Same sex couples actually have the same rights as heterosexual couples when it comes to Estate Litigation. This is because of the definition of “eligible persons” under the Succession Act of New South Wales. Only people who fit into one or more of the various classes of “eligible persons” are able to make a claim on a deceased Estate.
One group of eligible persons are those who were in living in a de facto relationship at the time of the deceased’s death. You will be considered de facto partner of another person (whether of the same sex or a different sex) if you are in a registered relationship with the other person or if you are in a de facto relationship with the other person.
You are in a de facto relationship with another person if you have a relationship as a couple living together and you are not married to one another or related by family.
De facto relationships can exist even if one of the persons is legally married to someone else or in a registered relationship with someone else. To determine whether you are in a de facto relationship with another person, the Court will consider a number of facts including the duration of the relationship, the nature and extent of your common residence with the other person, the degree of mutual commitment to a shared life, as well as the degree of financial dependence or interdependence.
Mr Yesilhat met the deceased, Mr Sclavos, when he was 17 years old and the deceased was around 50 years old. Mr Yesilhat stated to the Court that he had a 14 year relationship with the deceased. The deceased owned a pharmacy that he appeared to treat as his home and Mr Yesilhat claimed that he routinely visited the deceased’s pharmacy three to four times per week, but they both kept their relationship a secret from their family, friends and business associates.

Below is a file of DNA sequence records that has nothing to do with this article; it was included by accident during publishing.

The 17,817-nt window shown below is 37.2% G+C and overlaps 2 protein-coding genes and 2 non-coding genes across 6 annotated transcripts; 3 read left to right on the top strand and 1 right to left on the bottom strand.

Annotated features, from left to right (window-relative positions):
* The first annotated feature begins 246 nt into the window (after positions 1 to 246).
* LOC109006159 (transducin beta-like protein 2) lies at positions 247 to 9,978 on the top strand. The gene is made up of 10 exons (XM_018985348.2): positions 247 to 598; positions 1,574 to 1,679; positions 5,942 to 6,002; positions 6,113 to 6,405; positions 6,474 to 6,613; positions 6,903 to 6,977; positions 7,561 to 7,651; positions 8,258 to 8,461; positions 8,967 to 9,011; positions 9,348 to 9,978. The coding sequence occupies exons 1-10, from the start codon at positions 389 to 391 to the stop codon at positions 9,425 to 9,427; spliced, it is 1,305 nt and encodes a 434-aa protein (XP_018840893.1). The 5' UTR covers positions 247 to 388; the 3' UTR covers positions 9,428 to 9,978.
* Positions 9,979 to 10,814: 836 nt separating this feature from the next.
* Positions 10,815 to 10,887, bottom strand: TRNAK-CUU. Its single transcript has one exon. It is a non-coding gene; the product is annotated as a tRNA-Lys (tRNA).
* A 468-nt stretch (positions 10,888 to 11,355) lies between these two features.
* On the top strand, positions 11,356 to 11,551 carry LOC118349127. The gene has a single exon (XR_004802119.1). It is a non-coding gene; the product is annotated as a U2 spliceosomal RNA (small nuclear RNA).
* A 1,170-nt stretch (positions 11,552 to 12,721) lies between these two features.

This case progressed in a recent hearing, decision of which was made by Slattery on 9 June 2017 – Calokerinos, Executor of the Estate of the late George Sclavos v Yasilhat; Yesilhat v Calokerinos, Executor of the Estate of the late George Scalvos  NSWSC 666.
- The deceased executed an informal will of October 2012 that was already admitted to probate and he knew and approved its contents. The deceased intended an informal will, to embody his final testamentary intentions. An application for revocation of grant of probate to the defendant refused.
- A de facto relationship was found not to exist, between the plaintiff and the deceased. The plaintiff was not dependent upon, or in a close personal relationship with the deceased. The plaintiff was not an eligible person, to make a claim under Succession Act, s 57 against the deceased’s estate. The plaintiff’s Succession Act claim fails.
- The plaintiff must repay all monies the deceased advanced to him, before the deceased’s death, which were all loans, not gifts. The plaintiff must restore to the estate all monies he transferred from the deceased’s estate to himself after the deceased’s death, which were transferred without authorisation and fraudulently.
Essentially Mr Yesilhat was found not to a de facto of the deceased and therefore not an eligible person in these proceedings.
Graeme Heckenberg is an expert Wills & Estates lawyer and will be able to guide and advise you, on how to successfully challenge a Will if you have not been adequately provided.
If you are living on Sydney’s Northern Beaches and surrounding Peninsula and need expert legal advice, call The Northern Beaches Lawyer, today on 9221 0341 for an appointment close to home.
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